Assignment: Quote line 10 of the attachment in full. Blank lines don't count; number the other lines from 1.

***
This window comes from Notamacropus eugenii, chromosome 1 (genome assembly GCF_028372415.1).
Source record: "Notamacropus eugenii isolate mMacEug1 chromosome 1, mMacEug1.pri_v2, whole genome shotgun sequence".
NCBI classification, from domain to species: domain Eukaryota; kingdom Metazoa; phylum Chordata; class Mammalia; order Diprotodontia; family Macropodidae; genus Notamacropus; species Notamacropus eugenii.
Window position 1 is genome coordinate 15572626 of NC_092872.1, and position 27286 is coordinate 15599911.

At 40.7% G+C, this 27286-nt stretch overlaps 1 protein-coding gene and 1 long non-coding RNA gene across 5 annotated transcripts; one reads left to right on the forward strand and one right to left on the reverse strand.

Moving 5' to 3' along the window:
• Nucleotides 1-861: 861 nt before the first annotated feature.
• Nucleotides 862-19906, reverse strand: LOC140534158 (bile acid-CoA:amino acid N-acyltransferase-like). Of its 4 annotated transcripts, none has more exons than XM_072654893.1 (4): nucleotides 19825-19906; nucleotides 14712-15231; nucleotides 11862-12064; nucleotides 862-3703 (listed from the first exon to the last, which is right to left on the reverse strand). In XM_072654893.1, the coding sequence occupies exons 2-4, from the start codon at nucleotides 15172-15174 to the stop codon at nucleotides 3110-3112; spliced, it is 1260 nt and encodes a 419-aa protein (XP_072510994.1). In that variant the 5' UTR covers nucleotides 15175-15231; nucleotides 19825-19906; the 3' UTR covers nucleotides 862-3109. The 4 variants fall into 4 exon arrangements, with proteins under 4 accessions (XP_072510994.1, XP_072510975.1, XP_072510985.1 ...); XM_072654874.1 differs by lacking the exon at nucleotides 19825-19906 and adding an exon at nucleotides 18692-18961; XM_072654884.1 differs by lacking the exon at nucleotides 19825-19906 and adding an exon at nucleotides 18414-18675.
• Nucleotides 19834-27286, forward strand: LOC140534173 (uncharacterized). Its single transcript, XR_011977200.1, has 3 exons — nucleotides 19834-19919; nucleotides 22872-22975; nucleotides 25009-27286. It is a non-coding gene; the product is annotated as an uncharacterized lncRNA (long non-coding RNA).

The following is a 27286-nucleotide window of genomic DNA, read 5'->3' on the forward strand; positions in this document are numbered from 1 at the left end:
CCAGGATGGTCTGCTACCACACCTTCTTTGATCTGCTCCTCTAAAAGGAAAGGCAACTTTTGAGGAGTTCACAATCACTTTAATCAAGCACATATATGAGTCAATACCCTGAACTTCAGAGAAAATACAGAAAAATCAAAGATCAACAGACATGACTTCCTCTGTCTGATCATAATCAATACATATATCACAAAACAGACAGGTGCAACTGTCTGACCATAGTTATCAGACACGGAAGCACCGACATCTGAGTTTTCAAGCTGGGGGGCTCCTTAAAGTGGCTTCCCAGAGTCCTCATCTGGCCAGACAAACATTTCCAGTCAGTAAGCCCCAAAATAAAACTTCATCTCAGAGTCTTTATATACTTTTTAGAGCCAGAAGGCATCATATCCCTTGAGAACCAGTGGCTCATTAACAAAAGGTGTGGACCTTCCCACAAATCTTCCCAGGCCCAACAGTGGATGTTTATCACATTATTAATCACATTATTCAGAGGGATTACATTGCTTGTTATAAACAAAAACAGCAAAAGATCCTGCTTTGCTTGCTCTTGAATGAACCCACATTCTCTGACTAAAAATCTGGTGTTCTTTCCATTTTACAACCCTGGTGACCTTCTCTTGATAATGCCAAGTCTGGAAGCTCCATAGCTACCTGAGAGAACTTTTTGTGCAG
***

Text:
The following is a 27286-nucleotide window of genomic DNA, read 5'->3' on the forward strand; positions in this document are numbered from 1 at the left end: